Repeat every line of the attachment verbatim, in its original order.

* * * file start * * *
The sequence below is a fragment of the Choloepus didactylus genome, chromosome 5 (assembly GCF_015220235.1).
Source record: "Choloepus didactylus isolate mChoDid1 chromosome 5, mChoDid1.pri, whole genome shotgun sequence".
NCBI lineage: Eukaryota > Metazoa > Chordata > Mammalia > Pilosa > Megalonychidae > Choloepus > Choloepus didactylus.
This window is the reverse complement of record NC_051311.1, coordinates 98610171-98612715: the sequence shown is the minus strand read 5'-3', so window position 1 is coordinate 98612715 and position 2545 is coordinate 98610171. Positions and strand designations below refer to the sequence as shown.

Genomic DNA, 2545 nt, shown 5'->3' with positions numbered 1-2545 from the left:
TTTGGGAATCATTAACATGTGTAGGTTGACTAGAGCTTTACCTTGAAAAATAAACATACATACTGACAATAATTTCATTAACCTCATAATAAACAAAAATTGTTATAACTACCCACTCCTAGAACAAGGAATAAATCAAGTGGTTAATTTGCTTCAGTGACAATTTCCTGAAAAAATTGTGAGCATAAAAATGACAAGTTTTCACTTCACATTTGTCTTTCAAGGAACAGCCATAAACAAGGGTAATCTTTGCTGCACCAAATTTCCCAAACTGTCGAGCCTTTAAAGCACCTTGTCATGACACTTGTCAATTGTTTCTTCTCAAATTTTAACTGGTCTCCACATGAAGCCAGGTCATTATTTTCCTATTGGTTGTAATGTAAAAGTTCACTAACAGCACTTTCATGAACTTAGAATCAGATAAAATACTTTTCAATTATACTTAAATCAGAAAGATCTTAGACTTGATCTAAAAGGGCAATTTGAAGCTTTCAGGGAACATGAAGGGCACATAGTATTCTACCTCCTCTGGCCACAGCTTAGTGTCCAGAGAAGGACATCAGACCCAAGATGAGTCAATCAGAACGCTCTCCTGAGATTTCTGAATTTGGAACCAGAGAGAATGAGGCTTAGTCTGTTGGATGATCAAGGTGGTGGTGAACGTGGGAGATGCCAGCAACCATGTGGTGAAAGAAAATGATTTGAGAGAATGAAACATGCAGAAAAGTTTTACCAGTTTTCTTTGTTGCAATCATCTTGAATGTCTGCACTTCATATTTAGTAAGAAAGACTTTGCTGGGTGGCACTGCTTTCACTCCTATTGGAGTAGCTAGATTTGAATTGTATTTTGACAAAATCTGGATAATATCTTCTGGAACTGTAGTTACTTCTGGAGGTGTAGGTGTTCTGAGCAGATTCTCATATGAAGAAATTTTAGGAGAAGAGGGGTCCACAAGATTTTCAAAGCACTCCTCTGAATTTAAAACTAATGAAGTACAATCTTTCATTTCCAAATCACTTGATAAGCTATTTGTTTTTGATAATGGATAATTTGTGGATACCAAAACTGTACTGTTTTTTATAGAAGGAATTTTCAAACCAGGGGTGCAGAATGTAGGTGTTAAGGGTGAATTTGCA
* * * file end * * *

The sequence below is a fragment of the Choloepus didactylus genome, chromosome 5 (assembly GCF_015220235.1).
Source record: "Choloepus didactylus isolate mChoDid1 chromosome 5, mChoDid1.pri, whole genome shotgun sequence".
NCBI lineage: Eukaryota > Metazoa > Chordata > Mammalia > Pilosa > Megalonychidae > Choloepus > Choloepus didactylus.
This window is the reverse complement of record NC_051311.1, coordinates 98610171-98612715: the sequence shown is the minus strand read 5'-3', so window position 1 is coordinate 98612715 and position 2545 is coordinate 98610171. Positions and strand designations below refer to the sequence as shown.

Genomic DNA, 2545 nt, shown 5'->3' with positions numbered 1-2545 from the left:
TTTGGGAATCATTAACATGTGTAGGTTGACTAGAGCTTTACCTTGAAAAATAAACATACATACTGACAATAATTTCATTAACCTCATAATAAACAAAAATTGTTATAACTACCCACTCCTAGAACAAGGAATAAATCAAGTGGTTAATTTGCTTCAGTGACAATTTCCTGAAAAAATTGTGAGCATAAAAATGACAAGTTTTCACTTCACATTTGTCTTTCAAGGAACAGCCATAAACAAGGGTAATCTTTGCTGCACCAAATTTCCCAAACTGTCGAGCCTTTAAAGCACCTTGTCATGACACTTGTCAATTGTTTCTTCTCAAATTTTAACTGGTCTCCACATGAAGCCAGGTCATTATTTTCCTATTGGTTGTAATGTAAAAGTTCACTAACAGCACTTTCATGAACTTAGAATCAGATAAAATACTTTTCAATTATACTTAAATCAGAAAGATCTTAGACTTGATCTAAAAGGGCAATTTGAAGCTTTCAGGGAACATGAAGGGCACATAGTATTCTACCTCCTCTGGCCACAGCTTAGTGTCCAGAGAAGGACATCAGACCCAAGATGAGTCAATCAGAACGCTCTCCTGAGATTTCTGAATTTGGAACCAGAGAGAATGAGGCTTAGTCTGTTGGATGATCAAGGTGGTGGTGAACGTGGGAGATGCCAGCAACCATGTGGTGAAAGAAAATGATTTGAGAGAATGAAACATGCAGAAAAGTTTTACCAGTTTTCTTTGTTGCAATCATCTTGAATGTCTGCACTTCATATTTAGTAAGAAAGACTTTGCTGGGTGGCACTGCTTTCACTCCTATTGGAGTAGCTAGATTTGAATTGTATTTTGACAAAATCTGGATAATATCTTCTGGAACTGTAGTTACTTCTGGAGGTGTAGGTGTTCTGAGCAGATTCTCATATGAAGAAATTTTAGGAGAAGAGGGGTCCACAAGATTTTCAAAGCACTCCTCTGAATTTAAAACTAATGAAGTACAATCTTTCATTTCCAAATCACTTGATAAGCTATTTGTTTTTGATAATGGATAATTTGTGGATACCAAAACTGTACTGTTTTTTATAGAAGGAATTTTCAAACCAGGGGTGCAGAATGTAGGTGTTAAGGGTGAATTTGCA